July 1, 2012

F r i e d * * Z u c c h i n i * * B l o s s o m s

Zucchini blossoms.
They are completely edible.
I've only recently learned they were such a delicacy to the palate. 
Of course, I have always admired the glorious, gigantic blooms amongst my bountiful squash plants, but I  never anticipated they would show up on my dinner plate . . . let alone, be battered and fried. 

Fried zucchini blossoms . . . what a wonderful concept . . . yet so foreign a concept to me . . . as I have never been tempted by the eating of flora. Somehow, someway, I had the courage to try such a thing, and I am oh-so-glad I did. Is it NOT fun to step out of our comfort zone once in a while? 
I say yes!

I am ever so grateful that Kretchmann's Farm put these tender, young blossoms in our little wooden crate, as I would have never ventured forward to trying this if not given a little push! Such an easy thing really. Searching the net, I found a simple recipe for batter . . . laden with beer, that is . . . well, just a 1/2 cup of beer . . . not so much laden . . . just enough to give a magnificent, yet subtle infused flavor. 

Well, it was now or never. Another day contemplating the eating of flowers would have surely been the demise of the blossoms! I gently wiped each with a lightly dampened towel . . . careful to not tear. I whipped up the creamy batter, scooped many a dollop of Crisco into my cast iron skillet over a medium high  flame....melting it down and rising it to temperature. I plucked the stamen from the center of each flower,  then dunked each into the batter. Gently, one at a time, placing each coated blossom into the sizzling oil . . . cooking a minute or two on each side.  Once they were light golden and crisp, I plucked each blossom from the hot oil and let them rest and drain on a torn piece of paper grocery bag. A sprinkling of salt and pepper and wa-laa, they were ready for devouring.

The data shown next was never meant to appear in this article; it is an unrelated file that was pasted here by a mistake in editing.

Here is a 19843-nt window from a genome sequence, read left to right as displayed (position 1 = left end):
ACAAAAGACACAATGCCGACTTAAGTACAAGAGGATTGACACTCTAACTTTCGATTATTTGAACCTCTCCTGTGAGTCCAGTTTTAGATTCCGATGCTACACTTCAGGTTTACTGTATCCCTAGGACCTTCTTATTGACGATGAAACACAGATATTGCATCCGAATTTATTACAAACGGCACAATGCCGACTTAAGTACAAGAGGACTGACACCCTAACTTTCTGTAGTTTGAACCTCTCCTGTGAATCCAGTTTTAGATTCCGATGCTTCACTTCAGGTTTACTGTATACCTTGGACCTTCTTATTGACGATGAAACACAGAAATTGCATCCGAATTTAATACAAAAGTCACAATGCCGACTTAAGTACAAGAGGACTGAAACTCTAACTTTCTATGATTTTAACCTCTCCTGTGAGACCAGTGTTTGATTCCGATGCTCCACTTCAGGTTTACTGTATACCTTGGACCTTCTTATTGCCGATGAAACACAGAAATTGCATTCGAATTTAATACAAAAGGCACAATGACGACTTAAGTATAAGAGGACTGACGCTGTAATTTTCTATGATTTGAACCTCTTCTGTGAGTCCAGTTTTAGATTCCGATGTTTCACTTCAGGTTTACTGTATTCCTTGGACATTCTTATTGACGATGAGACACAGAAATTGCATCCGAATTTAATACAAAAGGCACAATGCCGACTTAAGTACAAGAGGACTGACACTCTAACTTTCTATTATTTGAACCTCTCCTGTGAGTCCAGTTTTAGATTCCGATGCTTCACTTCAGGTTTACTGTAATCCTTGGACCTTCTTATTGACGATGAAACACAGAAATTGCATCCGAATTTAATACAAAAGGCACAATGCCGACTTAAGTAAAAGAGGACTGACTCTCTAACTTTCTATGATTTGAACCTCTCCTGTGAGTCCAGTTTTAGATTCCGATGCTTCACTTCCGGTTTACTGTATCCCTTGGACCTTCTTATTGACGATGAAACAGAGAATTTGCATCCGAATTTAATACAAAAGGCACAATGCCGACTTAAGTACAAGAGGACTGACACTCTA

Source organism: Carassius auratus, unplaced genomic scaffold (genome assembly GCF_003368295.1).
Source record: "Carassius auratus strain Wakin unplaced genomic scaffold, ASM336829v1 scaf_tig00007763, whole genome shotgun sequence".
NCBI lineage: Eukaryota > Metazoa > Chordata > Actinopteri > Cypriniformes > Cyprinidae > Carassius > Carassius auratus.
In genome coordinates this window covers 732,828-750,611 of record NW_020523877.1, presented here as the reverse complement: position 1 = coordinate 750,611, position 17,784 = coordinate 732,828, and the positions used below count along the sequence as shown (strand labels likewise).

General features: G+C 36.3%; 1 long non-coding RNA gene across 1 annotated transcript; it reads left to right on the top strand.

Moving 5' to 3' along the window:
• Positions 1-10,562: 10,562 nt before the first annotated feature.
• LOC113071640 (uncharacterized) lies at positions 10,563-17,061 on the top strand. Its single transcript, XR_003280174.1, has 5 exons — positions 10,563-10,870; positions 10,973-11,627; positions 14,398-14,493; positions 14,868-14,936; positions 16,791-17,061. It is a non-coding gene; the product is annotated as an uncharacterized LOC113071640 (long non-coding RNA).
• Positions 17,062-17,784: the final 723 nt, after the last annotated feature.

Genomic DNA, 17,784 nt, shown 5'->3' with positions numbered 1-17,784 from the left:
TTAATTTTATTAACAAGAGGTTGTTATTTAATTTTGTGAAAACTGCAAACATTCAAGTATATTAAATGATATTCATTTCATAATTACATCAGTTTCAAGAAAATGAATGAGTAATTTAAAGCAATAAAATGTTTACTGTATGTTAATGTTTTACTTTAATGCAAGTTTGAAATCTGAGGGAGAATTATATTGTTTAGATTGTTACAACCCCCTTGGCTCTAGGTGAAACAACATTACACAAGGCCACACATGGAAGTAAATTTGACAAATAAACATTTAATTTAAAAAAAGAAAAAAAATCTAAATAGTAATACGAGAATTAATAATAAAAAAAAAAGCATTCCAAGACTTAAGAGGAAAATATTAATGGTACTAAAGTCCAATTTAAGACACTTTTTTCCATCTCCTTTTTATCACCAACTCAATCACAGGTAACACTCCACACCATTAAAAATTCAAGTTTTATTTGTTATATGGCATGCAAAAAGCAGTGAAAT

Wow, don't they look delicious!! 
I let them cool a couple minutes and then bravely . . . well, brave for me . . . took a bite.
And . . .
I really liked it!
I found most of the flavor to be at the base of the flower.
It tasted just like zucchini!

I will  definitely make these again!
I am hooked now!

If you find yourself eager to fry a few of these babies . . . you may find them at  farmer's markets or your own garden, of course. There are male and female flowers and both are edible. You'll want to pick them when they are tender and young and have barely blossomed. Just be careful you aren't picking female flowers before they've had the chance to bear fruit. The male flowers are safe to pick because they will not bear fruit. They will have a thinner, longer stem. The female flowers will have a thick stem and a tiny bulb at the bottom of the flower . . . which then grows into a zucchini. I have read that once the zucchini is sufficiently growing, it is safe to pick the blossom without worry of halting it's growth. 

I hope I have inspired you to give this summer-time delicacy a go! 
Some of you may be old pros at cooking zucchini blossoms.
Some of you may even have fond memories of your grandmother cooking these.
Whatever the case, let me know.
I am very interested to hear about it!

Recipe for batter:
1/2  cup water
1/2  cup beer
2  beaten eggs
1  cup flour
Mix well and dunk blossoms in batter and fry in oil.
Drain and sprinkle with salt and pepper.


  1. I have seen these done on tv lots of times but never tried it myself. If I ever see some for sale I am going to try it.

  2. Now that is interesting...I have tons of these blossoms, and even more of Patty Pan squash...wonder if I'll be brave enough to try this?!

  3. You are awsome. I can't wait to try these. Always fun to see a different way of looking at things. Thanks for the new challenge.

  4. Hummmm. Sounds interesting. I too would never venture to try that on my own. Glad to here it was a success.

  5. That's crazy. .I know I commented on a few of your posts the other day. .wonder if my computer was acting up and I just thought it was sending them. .I think this sounds intriguing! We don't like zucchini unless it is in bread or cake. .and one of the plants I picked up mistakenly was a zucchini plant. .and has been the only one to survive (in addition to a mini-eggplant) I was wondering what on earth we were going to do with a veggie we couldn't stand. .NOW I KNOW! Thanks for the info!

  6. Brings back wonderful memories of my Great Grandma, by her old age she completed reverted to speaking Italian. She. made. these. Delicious! One of my favorite garden treats!